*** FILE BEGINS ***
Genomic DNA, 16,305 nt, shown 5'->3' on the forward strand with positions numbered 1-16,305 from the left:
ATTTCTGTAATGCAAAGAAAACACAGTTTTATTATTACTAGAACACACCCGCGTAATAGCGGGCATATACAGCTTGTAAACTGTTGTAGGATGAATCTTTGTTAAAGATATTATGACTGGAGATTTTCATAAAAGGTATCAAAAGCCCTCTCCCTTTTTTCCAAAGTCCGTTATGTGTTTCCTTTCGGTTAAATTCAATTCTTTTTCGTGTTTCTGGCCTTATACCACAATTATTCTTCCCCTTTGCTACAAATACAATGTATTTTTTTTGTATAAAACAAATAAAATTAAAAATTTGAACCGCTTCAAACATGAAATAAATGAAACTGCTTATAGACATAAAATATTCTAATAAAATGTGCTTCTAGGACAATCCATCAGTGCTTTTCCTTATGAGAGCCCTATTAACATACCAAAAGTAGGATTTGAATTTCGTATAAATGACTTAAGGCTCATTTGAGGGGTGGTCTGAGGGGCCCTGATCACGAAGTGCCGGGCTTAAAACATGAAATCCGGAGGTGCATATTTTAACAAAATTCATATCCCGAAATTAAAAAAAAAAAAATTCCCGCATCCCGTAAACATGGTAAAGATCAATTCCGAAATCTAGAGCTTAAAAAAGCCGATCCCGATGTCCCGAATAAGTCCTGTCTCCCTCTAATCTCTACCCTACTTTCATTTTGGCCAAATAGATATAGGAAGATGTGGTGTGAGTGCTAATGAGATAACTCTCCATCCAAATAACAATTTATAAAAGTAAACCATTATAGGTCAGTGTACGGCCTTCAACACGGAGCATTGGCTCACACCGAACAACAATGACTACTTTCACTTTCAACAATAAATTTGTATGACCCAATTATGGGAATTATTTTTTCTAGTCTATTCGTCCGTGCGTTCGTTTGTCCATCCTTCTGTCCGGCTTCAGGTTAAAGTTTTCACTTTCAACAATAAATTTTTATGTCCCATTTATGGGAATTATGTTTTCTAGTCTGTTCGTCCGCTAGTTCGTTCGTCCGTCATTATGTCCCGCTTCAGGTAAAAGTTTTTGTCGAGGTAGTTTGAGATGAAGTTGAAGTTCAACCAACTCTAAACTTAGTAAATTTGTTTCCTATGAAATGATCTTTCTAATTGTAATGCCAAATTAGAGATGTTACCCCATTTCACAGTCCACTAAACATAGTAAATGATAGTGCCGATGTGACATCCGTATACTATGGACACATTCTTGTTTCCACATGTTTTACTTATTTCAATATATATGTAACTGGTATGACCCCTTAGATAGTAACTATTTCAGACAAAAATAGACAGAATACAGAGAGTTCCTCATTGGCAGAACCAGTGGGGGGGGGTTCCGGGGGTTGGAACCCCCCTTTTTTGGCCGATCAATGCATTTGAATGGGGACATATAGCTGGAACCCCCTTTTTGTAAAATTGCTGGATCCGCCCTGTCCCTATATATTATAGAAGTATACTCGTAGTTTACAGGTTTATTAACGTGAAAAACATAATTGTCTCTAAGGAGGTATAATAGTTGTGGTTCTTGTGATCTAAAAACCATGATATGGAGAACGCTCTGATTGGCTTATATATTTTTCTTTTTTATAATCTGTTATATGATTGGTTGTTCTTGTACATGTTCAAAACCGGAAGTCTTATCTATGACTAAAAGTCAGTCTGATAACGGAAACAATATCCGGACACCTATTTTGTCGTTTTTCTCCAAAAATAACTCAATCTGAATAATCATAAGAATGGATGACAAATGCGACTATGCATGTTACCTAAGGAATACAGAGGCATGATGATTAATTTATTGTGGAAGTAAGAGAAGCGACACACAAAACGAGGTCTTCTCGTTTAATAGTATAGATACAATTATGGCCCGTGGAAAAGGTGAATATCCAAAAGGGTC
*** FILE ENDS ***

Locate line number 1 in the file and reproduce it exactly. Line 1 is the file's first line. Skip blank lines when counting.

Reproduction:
Genomic DNA, 16,305 nt, shown 5'->3' on the forward strand with positions numbered 1-16,305 from the left: